As a leader of the reproductive justice movement, I would like to clarify what it truly means to be pro-choice. First, being pro-choice means we believe that everyone should have access to all reproductive health options—this includes access to birth control, infertility treatments, sterilization, and, yes, abortion. However, being pro-choice also means advocating for preventative techniques that reduce the need for abortion. This means believing in access to affordable birth control and family planning resources, as well as honest and accurate sex education for young people. It is through these techniques, as well as advocating healthy relationships and reducing sexual violence against women, that we will reduce the number of unintended pregnancies, making abortion rare. When faced with an unintended pregnancy, the decision to parent, adopt or terminate the pregnancy is an incredibly private and personal one—one that should be made only by a woman with council from her family, loved ones and physician—not politicians. This is what being pro-choice truly means.
As I begin my tenure here in Montana, I will work consistently to bring these pro-choice beliefs from the public to the legislature. We must ensure that reproductive rights and privacy for personal decisions are secure in our state. My goal is to grow our dynamic cadre of activists from all backgrounds and provide them with a direct line to the elected officials who represent them. I also strive to ensure that every young person has comprehensive, medically accurate sex education, which includes information on sexuality, gender identity and healthy relationships. In short, my goal is to ensure that every Montanan has access to affordable reproductive healthcare, is fully informed of their choices and has the freedom to plan their family how they see fit. Lofty goals, yes. But I am certainly not alone in the fight.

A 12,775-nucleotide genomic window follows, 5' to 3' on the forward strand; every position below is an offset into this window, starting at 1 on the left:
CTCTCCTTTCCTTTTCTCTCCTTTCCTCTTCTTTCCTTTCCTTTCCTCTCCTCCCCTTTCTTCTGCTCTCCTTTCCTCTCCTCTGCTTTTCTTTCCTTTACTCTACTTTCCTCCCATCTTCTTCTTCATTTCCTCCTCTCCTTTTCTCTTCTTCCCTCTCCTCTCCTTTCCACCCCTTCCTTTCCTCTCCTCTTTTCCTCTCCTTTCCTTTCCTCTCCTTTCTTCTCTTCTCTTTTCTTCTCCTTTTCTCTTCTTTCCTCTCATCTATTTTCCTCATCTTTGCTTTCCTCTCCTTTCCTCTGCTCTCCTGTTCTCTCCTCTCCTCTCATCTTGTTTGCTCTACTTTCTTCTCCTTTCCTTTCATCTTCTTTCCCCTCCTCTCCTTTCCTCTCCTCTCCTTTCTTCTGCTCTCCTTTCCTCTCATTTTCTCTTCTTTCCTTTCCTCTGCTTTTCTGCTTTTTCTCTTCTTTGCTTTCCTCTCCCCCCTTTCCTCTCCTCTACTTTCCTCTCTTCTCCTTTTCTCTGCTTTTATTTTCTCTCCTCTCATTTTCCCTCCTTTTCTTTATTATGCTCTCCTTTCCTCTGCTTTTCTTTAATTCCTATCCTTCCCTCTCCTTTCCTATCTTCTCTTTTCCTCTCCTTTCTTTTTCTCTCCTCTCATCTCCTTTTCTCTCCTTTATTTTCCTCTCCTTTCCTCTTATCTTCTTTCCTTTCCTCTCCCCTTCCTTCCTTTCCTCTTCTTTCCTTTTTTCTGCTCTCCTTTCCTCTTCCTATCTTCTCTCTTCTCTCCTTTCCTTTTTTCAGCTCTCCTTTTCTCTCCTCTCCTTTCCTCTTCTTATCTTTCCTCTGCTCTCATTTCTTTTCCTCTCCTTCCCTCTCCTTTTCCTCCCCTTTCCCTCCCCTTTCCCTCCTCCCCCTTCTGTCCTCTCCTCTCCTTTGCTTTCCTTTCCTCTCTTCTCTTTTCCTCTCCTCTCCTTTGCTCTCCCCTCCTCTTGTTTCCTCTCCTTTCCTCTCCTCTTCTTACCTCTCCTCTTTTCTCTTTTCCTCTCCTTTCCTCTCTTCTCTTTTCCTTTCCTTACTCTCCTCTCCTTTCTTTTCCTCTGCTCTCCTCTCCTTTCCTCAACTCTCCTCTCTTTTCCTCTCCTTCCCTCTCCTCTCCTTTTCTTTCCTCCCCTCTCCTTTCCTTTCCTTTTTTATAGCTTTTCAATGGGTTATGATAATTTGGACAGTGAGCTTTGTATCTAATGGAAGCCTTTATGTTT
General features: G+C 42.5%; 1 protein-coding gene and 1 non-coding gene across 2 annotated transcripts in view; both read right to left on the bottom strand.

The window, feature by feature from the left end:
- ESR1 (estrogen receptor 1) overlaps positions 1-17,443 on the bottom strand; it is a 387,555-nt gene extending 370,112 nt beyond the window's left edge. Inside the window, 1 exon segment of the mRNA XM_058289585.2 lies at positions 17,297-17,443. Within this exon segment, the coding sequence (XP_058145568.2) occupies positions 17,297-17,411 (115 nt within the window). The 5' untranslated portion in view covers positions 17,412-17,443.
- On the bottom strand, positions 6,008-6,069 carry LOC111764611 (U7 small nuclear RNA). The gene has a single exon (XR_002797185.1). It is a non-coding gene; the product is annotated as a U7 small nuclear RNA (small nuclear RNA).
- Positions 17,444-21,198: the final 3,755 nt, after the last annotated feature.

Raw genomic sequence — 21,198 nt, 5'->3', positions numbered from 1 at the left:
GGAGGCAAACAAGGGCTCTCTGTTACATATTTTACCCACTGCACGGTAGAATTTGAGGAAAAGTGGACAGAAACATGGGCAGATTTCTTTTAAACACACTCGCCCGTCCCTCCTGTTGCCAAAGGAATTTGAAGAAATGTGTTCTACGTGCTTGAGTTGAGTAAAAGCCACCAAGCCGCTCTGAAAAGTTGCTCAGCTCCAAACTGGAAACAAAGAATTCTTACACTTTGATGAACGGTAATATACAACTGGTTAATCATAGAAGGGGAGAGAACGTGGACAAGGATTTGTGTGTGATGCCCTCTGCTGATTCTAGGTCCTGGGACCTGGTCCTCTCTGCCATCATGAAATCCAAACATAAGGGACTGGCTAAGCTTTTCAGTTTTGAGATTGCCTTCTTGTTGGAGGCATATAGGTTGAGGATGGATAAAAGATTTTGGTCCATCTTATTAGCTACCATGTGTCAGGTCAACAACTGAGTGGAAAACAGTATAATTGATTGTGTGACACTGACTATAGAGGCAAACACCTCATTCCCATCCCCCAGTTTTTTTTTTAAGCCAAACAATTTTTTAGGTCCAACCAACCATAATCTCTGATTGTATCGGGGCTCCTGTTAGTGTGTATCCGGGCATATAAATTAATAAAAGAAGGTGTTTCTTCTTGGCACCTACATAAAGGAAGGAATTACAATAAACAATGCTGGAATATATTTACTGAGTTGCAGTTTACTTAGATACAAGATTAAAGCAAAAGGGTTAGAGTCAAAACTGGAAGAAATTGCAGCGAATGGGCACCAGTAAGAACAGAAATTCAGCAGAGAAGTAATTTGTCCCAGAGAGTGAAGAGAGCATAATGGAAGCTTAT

I would like to thank the Montana Reproductive Rights Coalition for their commitment to reproductive justice and support of NARAL Pro-Choice Montana in the past and into the future. Organizations like Planned Parenthood Advocates of Montana, Blue Mountain Clinic, the Montana Coalition Against Domestic and Sexual Violence, Montana Human Rights Network, and the ACLU of Montana bring important perspectives and enthusiasm for our goals. I am honored to be a part of such an amazing team.
I am committed to working alongside our allies throughout the state on issues of reproductive justice. There are many ways you can support NARAL Pro-Choice Montana. Go to prochoicemontana.org for more information. I welcome your conversations, ideas, and activism as we work hard every day to protect all Montanans’ civil rights.
NARAL Pro-Choice Montana
Quite coincidentally, I arrived back in Missoula after five years of being away, pulling up in a 26-foot U-Haul just weeks before the Independent's article "The Good Ol' Days" appeared in the recent Fresh Facts special issue. During that time, my wife Joyce and I spent three years in Bend, Ore. (we likened it more to Bozeman than to Missoula) and two years exile in New Jersey, where the stereotypes of rude people are stereotypes for a reason. That being said, it's hard to list all the things we missed and are now happily rediscovering again: from the new Top Hat and Kettlehouse to the Big Dipper and Shakespeare and Co. Like everywhere, Missoula has changed and stayed the same. Also like everywhere, locals—as the article alluded to—are proud and smug of where they live. The difference is in Missoula they have a right to be. A place where happy hour means something, and I'm just another guy with a ponytail cycling by.